2. Nationalism – Nationalism is a complex, multidimensional concept involving a shared communal identification with ones nation. It is contrasted by Anti-nationalism as a political ideology oriented towards gaining and maintaining self-governance, or full sovereignty, Nationalism therefore holds that a nation should govern itself, free from unwanted outside interference, and is linked to the concept of self-determination. Nationalism therefore seeks to preserve the nations culture and it often also involves a sense of pride in the nations achievements, and is closely linked to the concept of patriotism. In these terms, nationalism can be considered positive or negative, from a political or sociological outlook, there are three main paradigms for understanding the origins and basis of nationalism. The first, known as Primordialism or Perennialism, sees nationalism as a natural phenomenon and it holds that although the concept nationhood may be recent, nations have always existed. The third, and most dominant paradigm is Modernism, which sees nationalism as a recent phenomenon that needs the structural conditions of society in order to exist. There are various definitions for what constitutes a nation, however and this anomie results in a society or societies reinterpreting identity, retaining elements that are deemed acceptable and removing elements deemed unacceptable, in order to create a unified community. Nationalism means devotion for the nation and it is a sentiment that binds the people together. National symbols and flags, national anthems, national languages, national myths, Nationalism is a newer word, in English the term dates from 1844, although the concept is older. It became important in the 19th century, the term increasingly became negative in its connotations after 1914. Glenda Sluga notes that The twentieth century, a time of disillusionment with nationalism, was also the great age of globalism. Nationalism is the term used to characterize the modern sense of national political autonomy. For example, German nationalism emerged as a reaction against Napoleonic control of Germany as the Confederation of the Rhine around 1805–14, linda Colley in Britons, Forging the Nation 1707–1837 explores how the role of nationalism emerged about 1700 and developed in Britain reaching full form in the 1830s. The early emergence of a popular patriotic nationalism took place in the mid-18th century, National symbols, anthems, myths, flags and narratives were assiduously constructed by nationalists and widely adopted. The Union Jack was adopted in 1801 as the national one, Thomas Arne composed the patriotic song Rule, Britannia. in 1740, and the cartoonist John Arbuthnot invented the character of John Bull as the personification of the English national spirit in 1712. The political convulsions of the late 18th century associated with the American, the Prussian scholar Johann Gottfried Herder originated the term in 1772 in his Essay on the Origins of Language. Stressing the role of a common language, the political development of nationalism and the push for popular sovereignty culminated with the ethnic/national revolutions of Europe. During the 19th century nationalism became one of the most significant political and social forces in history, napoleons conquests of the German and Italian states around 1800–06 played a major role in stimulating nationalism and the demands for national unity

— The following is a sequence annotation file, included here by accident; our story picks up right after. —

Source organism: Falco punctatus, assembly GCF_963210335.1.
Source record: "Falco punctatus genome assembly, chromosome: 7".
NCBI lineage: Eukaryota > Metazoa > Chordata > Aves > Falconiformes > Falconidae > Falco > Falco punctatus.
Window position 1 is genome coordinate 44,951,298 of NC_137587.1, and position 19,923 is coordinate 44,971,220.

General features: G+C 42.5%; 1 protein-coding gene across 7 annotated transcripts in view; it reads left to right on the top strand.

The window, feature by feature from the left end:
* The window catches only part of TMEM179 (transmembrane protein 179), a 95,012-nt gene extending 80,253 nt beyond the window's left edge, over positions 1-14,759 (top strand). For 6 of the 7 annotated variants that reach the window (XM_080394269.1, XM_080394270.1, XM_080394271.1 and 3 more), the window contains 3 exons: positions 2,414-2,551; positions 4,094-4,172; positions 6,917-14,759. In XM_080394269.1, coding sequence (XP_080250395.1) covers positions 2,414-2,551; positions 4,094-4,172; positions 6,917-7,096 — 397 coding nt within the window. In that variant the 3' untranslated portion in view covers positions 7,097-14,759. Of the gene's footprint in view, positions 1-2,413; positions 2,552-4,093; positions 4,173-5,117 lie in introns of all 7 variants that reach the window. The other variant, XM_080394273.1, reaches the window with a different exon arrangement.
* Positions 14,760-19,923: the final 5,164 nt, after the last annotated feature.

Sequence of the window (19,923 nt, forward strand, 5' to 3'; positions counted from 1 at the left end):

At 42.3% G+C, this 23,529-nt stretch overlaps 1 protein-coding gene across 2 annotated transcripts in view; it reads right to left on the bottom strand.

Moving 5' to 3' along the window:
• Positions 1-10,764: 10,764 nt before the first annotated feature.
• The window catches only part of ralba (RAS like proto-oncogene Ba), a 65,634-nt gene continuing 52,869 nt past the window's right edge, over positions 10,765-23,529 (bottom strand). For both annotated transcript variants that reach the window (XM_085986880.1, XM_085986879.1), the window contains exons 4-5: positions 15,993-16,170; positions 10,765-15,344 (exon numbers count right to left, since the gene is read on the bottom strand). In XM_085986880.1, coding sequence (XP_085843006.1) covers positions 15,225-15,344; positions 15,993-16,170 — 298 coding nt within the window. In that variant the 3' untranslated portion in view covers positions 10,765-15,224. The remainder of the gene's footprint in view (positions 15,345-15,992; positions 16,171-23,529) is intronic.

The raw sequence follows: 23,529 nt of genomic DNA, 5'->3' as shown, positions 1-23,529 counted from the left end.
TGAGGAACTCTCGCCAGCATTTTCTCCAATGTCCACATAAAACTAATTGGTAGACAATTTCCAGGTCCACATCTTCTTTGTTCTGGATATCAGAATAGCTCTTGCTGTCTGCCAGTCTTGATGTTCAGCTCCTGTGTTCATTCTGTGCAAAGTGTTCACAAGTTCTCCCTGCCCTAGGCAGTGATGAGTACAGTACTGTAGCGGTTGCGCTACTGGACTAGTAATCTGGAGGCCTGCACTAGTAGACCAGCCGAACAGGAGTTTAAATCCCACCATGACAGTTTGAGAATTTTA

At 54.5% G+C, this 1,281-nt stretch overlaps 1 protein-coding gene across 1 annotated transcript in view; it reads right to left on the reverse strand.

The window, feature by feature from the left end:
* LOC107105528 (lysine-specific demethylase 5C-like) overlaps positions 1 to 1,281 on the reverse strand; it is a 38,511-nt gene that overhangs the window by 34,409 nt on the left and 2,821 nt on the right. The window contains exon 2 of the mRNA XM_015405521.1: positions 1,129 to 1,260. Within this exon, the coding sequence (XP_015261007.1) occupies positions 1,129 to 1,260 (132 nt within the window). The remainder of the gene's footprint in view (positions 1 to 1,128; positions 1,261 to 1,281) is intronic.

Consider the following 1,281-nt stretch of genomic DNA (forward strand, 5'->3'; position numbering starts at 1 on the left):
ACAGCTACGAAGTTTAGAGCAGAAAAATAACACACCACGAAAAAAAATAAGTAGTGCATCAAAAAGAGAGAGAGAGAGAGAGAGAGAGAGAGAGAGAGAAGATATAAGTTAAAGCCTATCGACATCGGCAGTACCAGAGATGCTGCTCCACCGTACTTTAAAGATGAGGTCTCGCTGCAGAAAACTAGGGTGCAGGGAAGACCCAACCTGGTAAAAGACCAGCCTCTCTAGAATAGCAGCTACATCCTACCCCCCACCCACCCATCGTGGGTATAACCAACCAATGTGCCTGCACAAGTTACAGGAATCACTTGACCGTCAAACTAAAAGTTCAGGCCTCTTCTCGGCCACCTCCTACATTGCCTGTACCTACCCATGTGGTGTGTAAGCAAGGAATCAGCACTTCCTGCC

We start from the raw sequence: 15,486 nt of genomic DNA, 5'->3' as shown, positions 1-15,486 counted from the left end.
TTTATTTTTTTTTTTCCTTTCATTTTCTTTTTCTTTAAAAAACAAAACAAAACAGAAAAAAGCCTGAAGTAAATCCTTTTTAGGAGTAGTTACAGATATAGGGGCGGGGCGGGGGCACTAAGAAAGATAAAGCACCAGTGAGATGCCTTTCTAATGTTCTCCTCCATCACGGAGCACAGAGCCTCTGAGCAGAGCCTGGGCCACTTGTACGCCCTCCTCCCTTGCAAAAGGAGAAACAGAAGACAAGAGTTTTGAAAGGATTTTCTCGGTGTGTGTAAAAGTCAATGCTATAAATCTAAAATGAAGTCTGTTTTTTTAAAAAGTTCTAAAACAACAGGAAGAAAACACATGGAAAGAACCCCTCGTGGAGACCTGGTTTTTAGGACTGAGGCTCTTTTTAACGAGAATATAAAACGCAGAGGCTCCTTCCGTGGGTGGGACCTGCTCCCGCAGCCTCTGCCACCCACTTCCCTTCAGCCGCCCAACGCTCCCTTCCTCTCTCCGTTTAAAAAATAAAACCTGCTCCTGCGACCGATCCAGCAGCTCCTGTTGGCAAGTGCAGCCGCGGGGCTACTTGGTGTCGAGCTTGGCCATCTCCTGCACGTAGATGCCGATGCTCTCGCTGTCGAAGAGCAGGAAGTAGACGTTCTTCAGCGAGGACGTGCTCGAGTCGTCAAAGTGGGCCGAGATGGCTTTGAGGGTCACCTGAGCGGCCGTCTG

3. Georgia (country) – Georgia is a country in the Caucasus region of Eurasia. The capital and largest city is Tbilisi, Georgia covers a territory of 69,700 square kilometres, and its 2016 population is about 3.72 million. Georgia is a unitary, semi-presidential republic, with the government elected through a representative democracy, during the classical era, several independent kingdoms became established in what is now Georgia. The kingdoms of Colchis and Iberia adopted Christianity in the early 4th century, a unified Kingdom of Georgia reached the peak of its political and economic strength during the reign of King David IV and Queen Tamar in the 12th and early 13th centuries. Thereafter the kingdom declined and eventually disintegrated under hegemony of various powers, including the Mongols, the Ottoman Empire. Russian rule over Georgia was eventually acknowledged in various treaties with Iran. Since the establishment of the modern Georgian republic in April 1991, post-communist Georgia suffered from civil, the countrys Western orientation soon led to the worsening of relations with Russia, culminating in the brief Russo-Georgian War in August 2008. Georgia is a member of the United Nations, the Council of Europe, and it contains two de facto independent regions, Abkhazia and South Ossetia, which gained limited international recognition after the 2008 Russo-Georgian War. Georgia and a part of the international community consider the regions to be part of Georgias sovereign territory under Russian military occupation. Georgia probably stems from the Persian designation of the Georgians – gurğān, in the 11th and 12th centuries adapted via Syriac gurz-ān/gurz-iyān, starting with the Persian word gurğ/gurğān, the word was later adopted in numerous other languages, including Slavic and West European languages. This term itself might have established through the ancient Iranian appellation of the near-Caspian region. The self-designation used by ethnic Georgians is Kartvelebi, the medieval Georgian Chronicles present an eponymous ancestor of the Kartvelians, Kartlos, a great-grandson of Japheth. However, scholars agree that the word is derived from the Karts, the name Sakartvelo consists of two parts. Its root, kartvel-i, specifies an inhabitant of the core central-eastern Georgian region of Kartli, ancient Greeks and Romans referred to early western Georgians as Colchians and eastern Georgians as Iberians. Today the full, official name of the country is Georgia, before the 1995 constitution came into force the countrys name was the Republic of Georgia. The territory of modern-day Georgia was inhabited by Homo erectus since the Paleolithic Era, the proto-Georgian tribes first appear in written history in the 12th century BC. The earliest evidence of wine to date has found in Georgia. In fact, early metallurgy started in Georgia during the 6th millennium BC, the classical period saw the rise of a number of early Georgian states, the principal of which was Colchis in the west and Iberia in the east